We had left the city shortly before noon to drive out to a friends arena a half our north of the city. Earlier in the week, I phoned to ask if I could bring Terry out, just to spend some time amidst the horses. Ben, my friend, didn't hesitate. We'll be penning between noon and 2 on Saturday. Come on out.

And so we did.

When I arrived at the shelter to pick Terry up at 11:30, he was ready. Winter jacket. Hat. Heavy gloves.

On the drive out he was talkative. He gave me glimpses into his past, teased me with his sense of humour.

Yup. My first run-in with the cops was when I was eleven, he said. Theft.

Oh? What happened? I asked.

Stole a horse. 'Least, that's what the cowpoke at my Uncle's ranch said. I told the guy my Uncle owned the place. Told him he would let me take the horse. Guy didn't believe me. Told me I couldn't.

What did you do?

Took the horse.

And he stops talking. Laughs. And waits for me to take the bait.

What did he do?

Called the cops.

And then what happened?d?

Another pause. Another opportunity for me to step in and play Rosenkrantz to his Guildenstern.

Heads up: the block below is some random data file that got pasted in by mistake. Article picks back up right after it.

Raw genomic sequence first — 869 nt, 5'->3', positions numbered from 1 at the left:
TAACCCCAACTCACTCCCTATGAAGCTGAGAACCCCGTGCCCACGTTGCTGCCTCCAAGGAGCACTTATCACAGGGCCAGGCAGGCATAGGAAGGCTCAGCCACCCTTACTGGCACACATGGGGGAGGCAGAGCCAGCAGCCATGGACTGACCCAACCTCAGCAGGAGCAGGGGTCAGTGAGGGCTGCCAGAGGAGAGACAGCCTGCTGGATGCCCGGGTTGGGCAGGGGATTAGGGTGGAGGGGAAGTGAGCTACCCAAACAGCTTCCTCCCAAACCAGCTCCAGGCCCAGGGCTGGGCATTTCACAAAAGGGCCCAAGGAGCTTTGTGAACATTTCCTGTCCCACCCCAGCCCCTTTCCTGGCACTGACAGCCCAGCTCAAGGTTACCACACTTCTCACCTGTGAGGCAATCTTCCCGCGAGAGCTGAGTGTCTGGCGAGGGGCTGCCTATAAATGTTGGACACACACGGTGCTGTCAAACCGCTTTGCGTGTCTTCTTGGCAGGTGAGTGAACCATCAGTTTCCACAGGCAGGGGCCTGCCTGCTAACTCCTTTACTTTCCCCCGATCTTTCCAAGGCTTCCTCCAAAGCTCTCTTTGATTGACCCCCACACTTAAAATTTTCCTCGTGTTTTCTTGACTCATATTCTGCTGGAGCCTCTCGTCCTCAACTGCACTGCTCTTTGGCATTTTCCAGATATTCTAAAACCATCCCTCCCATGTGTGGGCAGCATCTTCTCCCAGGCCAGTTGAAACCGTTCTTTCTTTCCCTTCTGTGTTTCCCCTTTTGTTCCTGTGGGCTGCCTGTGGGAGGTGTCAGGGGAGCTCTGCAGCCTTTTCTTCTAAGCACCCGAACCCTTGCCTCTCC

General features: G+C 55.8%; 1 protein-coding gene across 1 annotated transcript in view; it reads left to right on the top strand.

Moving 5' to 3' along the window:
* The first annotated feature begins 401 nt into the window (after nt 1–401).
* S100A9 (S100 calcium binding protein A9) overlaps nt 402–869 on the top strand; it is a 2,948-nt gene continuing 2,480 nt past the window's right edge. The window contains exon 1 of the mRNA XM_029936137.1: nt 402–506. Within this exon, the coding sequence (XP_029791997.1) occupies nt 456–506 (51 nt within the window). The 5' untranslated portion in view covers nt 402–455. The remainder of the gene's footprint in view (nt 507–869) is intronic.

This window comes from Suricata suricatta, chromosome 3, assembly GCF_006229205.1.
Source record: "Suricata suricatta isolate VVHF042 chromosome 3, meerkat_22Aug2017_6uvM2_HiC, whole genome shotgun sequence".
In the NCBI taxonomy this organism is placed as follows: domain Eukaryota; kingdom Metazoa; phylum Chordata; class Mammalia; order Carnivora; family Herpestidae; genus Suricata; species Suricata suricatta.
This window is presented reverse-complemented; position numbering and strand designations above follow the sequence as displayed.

My uncle had to come and pick me up in town at the police station. Told the cops they'd best be catching real criminals not some kid taking a horse out for a joy ride.

And he laughed. Deep belly laughter that burbled up like a brook racing down a mountainside. The further we got from the city. The deeper his life resonated.

Yup. I told the guy it was ok. Told him my uncle would be pissed. Pause. Chuckle. Shoulda' believed me.

When we got to my friend Ben's spread north of the city, we found the arena and walked in to find Ben and his team member, Stacey, penning cattle in a smaller enclosed space within the larger arena. The air smelt of cow and sweat and horse. An earthy aroma that soaked its way into my bones, permeating my clothes with that pungent and aromatic ranch smell. A smell I love.